“Like any reader, I liked that [words] could take me away.”

“I’m much better on the page than I am verbally.”

“I always wanted to be Hunter S. Thompson without the drugs.”

“It’s not like I pitch an outlet and sit there waiting hopefully.”

“There’s no one right way to do your art.”

Shawna Kenney, author, writer, teacher, coach, editor, joins me on The Creative Nonfiction Podcast to talk about her origin story as a teenage fanzine founder, punk rock, and her delightful short essay “Never Call Yourself a Writer, and Other Rules for Writing,” a brilliant piece of satire.

She grew up in a conservative family in small-town Maryland, so the nearby punk scene in Washington D.C. held tremendous appeal. “I always wanted to be Hunter S. Thompson without the drugs,” Shawna tells me.

Her work has such an edge that I was surprised that she didn’t have that edge in conversation. “I’m much better on the page than I am verbally,” she says, which isn’t true at all. She’s great on the page, and she’s a great conversationalist.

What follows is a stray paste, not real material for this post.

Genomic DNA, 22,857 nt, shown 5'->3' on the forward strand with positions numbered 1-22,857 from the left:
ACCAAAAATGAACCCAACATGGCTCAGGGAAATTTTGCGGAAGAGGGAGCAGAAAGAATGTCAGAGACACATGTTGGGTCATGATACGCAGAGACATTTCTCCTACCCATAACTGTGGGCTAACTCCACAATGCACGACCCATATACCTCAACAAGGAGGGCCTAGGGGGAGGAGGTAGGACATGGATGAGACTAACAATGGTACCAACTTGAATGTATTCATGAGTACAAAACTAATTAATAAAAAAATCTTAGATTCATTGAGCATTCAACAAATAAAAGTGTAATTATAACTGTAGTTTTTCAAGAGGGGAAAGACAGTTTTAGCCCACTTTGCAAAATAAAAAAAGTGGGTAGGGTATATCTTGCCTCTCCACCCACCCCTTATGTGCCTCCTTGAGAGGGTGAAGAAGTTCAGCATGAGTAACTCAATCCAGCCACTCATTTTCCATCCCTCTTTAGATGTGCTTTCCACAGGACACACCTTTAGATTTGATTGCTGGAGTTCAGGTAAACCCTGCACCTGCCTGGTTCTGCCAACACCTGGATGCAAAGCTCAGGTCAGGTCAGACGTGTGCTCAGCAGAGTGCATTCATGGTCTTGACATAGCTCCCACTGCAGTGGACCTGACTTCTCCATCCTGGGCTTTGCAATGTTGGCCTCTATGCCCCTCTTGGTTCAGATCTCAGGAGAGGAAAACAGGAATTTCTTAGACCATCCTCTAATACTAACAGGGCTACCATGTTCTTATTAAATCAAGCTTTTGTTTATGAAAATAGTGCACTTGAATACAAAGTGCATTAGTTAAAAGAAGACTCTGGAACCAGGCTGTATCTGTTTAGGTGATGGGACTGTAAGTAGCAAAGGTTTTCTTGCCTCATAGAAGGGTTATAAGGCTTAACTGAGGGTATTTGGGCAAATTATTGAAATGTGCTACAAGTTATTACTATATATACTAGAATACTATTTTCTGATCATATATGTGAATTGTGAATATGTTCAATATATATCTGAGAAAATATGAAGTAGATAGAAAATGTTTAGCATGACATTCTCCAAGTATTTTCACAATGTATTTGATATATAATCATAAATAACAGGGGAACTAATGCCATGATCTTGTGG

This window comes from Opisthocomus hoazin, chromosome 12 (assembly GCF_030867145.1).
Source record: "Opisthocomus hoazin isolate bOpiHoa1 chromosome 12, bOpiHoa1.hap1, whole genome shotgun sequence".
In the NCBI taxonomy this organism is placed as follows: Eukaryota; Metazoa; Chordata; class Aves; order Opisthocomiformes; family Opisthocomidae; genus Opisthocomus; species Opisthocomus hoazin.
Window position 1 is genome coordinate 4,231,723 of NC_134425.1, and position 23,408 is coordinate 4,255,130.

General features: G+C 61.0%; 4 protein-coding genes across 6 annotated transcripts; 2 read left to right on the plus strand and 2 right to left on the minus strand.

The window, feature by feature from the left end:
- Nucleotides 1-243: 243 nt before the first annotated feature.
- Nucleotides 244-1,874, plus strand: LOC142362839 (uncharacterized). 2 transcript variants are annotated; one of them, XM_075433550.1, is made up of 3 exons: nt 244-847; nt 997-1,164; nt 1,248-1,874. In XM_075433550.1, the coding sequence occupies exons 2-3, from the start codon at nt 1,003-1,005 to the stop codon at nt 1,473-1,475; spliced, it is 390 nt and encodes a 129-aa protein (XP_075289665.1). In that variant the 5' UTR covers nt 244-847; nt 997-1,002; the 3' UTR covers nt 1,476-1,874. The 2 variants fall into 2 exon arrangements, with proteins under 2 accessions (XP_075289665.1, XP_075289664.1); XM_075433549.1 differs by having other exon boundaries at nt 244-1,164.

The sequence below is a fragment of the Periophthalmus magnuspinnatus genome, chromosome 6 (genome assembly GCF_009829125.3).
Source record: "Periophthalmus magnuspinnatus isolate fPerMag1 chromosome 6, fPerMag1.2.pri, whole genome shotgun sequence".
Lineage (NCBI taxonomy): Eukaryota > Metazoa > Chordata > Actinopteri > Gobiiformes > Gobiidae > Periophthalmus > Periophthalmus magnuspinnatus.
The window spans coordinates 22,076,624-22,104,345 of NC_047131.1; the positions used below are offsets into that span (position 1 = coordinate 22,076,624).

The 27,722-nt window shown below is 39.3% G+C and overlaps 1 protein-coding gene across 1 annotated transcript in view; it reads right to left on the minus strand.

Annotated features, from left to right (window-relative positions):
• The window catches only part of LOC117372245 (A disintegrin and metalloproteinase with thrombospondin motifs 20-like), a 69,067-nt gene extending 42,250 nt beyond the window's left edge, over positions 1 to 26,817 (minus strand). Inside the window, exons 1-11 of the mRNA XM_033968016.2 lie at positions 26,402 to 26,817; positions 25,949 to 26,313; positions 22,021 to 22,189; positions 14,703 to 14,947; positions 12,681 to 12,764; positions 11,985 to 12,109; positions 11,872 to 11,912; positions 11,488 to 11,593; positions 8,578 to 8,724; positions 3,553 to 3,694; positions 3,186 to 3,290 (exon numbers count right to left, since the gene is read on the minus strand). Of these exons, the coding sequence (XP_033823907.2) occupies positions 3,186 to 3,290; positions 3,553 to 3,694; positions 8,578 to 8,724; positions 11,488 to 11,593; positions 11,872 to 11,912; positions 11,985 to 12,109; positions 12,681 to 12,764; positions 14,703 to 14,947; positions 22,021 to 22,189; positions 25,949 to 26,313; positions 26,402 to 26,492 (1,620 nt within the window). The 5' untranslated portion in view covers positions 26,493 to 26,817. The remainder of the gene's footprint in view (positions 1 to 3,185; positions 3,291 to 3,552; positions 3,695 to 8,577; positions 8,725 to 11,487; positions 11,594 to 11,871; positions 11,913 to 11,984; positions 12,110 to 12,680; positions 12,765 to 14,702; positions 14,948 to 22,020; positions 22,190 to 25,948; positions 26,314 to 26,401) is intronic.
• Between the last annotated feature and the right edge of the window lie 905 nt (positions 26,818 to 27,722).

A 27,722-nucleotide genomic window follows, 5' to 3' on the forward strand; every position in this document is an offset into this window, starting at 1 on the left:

Her work has appeared in Creative Nonfiction, the New York Times, Vice, and Playboy, just to name a few. Be sure to follow Shawna on Twitter @ShawnaJKenney and go to her website to read more about her and her work.

Thanks for listening!

Episode 46—Editor Hattie Fletcher on Seeing Rhythms and the Power of Reading Slush

Hattie Fletcher
Hattie Fletcher, editor selfie

By Brendan O’Meara

Hattie Fletcher Tweetables:

“I spent a lot of time getting at what writers were trying to do with their stories and trying to make stories be the best form of that.”

“If you want to make a print object there’s an obligation to make a nice print object.”

“Editors, I guess, wield power. I don’t know anyone who loves saying ‘no.’ It’s not a personal thing.”

“The best part of my job—and it comes four times a year—is saying ‘yes’ to people.”

“Reading slush is such a great exercise for a writer.”